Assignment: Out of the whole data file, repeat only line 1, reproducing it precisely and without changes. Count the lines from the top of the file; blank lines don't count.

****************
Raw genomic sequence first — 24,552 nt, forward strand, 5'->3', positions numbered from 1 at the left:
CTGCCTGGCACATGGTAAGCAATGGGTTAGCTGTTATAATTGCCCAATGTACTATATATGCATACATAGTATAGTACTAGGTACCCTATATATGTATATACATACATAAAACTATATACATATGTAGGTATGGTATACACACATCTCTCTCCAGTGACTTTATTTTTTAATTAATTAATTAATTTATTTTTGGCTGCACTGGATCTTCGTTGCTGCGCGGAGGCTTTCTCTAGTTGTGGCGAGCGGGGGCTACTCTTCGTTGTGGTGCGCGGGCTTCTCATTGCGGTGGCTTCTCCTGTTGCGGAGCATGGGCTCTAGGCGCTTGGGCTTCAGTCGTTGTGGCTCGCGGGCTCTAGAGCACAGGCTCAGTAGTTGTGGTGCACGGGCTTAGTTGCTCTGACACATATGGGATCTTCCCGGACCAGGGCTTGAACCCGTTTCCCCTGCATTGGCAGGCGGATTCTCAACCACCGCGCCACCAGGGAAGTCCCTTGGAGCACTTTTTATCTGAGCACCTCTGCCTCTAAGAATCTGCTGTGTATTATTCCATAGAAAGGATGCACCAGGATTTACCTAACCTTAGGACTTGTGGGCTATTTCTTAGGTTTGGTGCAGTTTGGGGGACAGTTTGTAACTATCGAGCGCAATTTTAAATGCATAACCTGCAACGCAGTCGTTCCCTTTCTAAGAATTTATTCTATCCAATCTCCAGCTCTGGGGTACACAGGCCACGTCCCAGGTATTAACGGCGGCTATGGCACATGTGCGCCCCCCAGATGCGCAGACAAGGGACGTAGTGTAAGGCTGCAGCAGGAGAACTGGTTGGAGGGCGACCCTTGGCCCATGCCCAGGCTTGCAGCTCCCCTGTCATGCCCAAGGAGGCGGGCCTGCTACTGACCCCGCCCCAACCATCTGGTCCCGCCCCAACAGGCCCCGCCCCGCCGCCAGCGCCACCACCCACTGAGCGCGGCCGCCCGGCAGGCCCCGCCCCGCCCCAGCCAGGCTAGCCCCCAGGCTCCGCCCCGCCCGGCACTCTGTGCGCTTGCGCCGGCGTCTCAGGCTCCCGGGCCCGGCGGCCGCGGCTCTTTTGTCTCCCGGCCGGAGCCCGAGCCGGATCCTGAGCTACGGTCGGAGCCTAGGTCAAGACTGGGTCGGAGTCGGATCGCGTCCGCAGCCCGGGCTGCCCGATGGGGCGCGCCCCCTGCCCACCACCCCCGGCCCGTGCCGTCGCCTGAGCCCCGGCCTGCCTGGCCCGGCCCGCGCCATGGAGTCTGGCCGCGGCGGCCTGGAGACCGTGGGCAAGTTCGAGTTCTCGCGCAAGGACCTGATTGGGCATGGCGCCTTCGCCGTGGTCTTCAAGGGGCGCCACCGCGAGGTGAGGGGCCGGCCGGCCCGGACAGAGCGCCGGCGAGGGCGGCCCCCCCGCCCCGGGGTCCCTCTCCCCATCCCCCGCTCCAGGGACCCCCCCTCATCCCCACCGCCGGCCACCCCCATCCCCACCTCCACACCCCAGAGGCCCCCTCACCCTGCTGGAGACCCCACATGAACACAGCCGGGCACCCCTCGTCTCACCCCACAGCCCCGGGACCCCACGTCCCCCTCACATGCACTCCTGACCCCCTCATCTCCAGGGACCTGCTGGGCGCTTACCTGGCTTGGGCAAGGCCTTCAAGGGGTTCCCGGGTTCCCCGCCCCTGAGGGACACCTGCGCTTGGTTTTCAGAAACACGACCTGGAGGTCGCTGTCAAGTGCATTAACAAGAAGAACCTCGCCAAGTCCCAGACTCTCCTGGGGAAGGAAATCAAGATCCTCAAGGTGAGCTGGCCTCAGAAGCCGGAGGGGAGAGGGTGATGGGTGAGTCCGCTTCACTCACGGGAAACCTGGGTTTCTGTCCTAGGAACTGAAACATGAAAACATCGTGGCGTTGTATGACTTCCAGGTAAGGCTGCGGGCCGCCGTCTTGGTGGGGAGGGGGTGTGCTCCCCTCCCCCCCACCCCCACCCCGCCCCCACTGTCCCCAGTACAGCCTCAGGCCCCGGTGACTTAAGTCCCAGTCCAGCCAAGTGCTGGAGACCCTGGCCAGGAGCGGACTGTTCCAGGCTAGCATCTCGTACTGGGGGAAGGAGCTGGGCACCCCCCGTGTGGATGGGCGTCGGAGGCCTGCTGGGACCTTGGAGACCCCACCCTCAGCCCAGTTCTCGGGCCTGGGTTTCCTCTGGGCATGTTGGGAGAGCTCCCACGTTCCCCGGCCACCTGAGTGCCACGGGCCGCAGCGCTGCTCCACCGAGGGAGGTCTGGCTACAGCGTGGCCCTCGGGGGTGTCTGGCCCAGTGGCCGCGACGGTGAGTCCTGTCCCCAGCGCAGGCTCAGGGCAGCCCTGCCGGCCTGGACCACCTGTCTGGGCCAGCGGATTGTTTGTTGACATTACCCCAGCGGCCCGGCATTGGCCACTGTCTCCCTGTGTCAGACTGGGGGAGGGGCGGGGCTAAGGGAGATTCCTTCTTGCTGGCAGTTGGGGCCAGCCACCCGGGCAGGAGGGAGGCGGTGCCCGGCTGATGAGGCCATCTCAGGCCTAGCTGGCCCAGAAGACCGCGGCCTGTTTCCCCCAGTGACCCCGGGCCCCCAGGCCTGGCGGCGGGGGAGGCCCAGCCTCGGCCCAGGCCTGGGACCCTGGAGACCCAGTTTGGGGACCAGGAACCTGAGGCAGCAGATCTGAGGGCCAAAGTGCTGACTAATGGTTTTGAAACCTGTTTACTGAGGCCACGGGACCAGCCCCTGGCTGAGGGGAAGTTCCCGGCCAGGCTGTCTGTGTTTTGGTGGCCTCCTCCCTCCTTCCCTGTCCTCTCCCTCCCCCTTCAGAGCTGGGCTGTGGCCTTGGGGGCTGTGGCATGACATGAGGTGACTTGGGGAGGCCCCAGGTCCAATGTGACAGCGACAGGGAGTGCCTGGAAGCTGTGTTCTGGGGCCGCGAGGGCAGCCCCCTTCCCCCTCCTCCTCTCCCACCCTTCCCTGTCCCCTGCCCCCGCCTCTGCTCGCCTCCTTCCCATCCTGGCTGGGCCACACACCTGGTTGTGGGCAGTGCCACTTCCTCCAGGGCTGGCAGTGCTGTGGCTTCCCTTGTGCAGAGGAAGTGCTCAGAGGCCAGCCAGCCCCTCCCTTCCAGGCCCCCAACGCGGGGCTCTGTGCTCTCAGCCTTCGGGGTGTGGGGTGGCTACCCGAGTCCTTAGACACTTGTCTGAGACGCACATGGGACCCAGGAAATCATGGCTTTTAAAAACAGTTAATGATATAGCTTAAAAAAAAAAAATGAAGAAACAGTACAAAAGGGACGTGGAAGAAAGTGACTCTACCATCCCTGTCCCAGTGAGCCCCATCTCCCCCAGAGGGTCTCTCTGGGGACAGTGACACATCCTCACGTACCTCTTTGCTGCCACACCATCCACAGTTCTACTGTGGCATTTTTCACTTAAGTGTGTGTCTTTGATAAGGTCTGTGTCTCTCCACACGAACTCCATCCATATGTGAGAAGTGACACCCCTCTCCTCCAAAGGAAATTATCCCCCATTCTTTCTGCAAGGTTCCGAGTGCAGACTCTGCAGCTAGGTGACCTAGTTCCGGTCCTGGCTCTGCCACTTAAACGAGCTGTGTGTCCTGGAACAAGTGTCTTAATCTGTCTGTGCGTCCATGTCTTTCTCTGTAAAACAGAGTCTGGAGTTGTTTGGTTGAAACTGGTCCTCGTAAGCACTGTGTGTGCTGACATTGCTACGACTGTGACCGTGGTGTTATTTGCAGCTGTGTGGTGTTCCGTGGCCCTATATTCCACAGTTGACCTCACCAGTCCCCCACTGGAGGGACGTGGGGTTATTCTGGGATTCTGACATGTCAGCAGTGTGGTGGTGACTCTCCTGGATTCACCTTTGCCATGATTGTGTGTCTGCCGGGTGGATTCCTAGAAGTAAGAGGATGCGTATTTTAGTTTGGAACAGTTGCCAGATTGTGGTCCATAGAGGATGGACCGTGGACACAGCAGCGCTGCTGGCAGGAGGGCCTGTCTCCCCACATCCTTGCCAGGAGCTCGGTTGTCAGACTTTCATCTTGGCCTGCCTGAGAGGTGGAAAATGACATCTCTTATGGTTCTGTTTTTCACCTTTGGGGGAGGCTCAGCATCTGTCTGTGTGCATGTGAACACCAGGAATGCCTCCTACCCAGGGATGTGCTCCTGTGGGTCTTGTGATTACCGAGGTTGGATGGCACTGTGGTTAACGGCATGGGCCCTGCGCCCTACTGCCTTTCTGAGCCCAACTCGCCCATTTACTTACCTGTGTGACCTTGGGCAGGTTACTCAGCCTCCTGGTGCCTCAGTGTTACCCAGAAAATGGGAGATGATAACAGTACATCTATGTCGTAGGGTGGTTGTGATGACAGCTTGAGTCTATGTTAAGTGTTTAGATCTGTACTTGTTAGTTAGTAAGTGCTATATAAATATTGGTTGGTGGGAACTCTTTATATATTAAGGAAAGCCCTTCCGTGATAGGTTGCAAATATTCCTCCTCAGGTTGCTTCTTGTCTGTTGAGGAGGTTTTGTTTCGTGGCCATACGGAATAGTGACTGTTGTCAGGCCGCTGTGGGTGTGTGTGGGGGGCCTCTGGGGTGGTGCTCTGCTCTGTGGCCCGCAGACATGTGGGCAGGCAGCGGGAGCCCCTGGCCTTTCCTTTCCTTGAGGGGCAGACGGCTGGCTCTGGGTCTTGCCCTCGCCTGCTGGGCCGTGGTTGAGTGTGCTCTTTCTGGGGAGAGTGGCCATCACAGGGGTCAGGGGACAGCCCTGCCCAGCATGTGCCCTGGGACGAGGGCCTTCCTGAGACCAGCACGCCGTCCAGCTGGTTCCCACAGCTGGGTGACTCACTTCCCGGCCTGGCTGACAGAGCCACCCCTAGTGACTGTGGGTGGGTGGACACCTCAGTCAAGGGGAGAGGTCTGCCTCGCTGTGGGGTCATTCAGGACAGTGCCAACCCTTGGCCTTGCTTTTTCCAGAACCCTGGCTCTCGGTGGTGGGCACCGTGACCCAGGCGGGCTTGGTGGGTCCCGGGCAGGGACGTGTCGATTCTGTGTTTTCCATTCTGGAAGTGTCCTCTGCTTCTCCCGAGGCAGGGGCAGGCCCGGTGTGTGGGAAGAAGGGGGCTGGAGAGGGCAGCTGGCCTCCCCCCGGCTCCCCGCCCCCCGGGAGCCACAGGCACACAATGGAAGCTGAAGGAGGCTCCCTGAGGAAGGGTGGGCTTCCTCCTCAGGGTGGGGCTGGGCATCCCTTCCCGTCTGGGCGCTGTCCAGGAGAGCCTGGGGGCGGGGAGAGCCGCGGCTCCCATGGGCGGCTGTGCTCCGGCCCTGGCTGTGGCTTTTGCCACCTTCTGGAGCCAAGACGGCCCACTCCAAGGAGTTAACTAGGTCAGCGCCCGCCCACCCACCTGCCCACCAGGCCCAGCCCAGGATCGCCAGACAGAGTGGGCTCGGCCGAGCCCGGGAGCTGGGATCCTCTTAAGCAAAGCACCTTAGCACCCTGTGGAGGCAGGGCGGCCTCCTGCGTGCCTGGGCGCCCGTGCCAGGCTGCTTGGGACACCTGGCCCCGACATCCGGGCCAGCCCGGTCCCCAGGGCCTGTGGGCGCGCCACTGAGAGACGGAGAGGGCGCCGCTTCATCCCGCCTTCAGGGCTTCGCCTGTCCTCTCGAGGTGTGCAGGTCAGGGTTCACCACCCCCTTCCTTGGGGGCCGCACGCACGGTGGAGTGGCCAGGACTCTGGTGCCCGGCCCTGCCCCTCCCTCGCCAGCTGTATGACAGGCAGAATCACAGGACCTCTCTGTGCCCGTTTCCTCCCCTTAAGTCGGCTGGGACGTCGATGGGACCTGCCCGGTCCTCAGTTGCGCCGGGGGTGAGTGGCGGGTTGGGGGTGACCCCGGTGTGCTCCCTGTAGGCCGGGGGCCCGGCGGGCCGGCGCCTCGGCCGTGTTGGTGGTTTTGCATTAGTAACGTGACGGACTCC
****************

Raw genomic sequence first — 24,552 nt, forward strand, 5'->3', positions numbered from 1 at the left: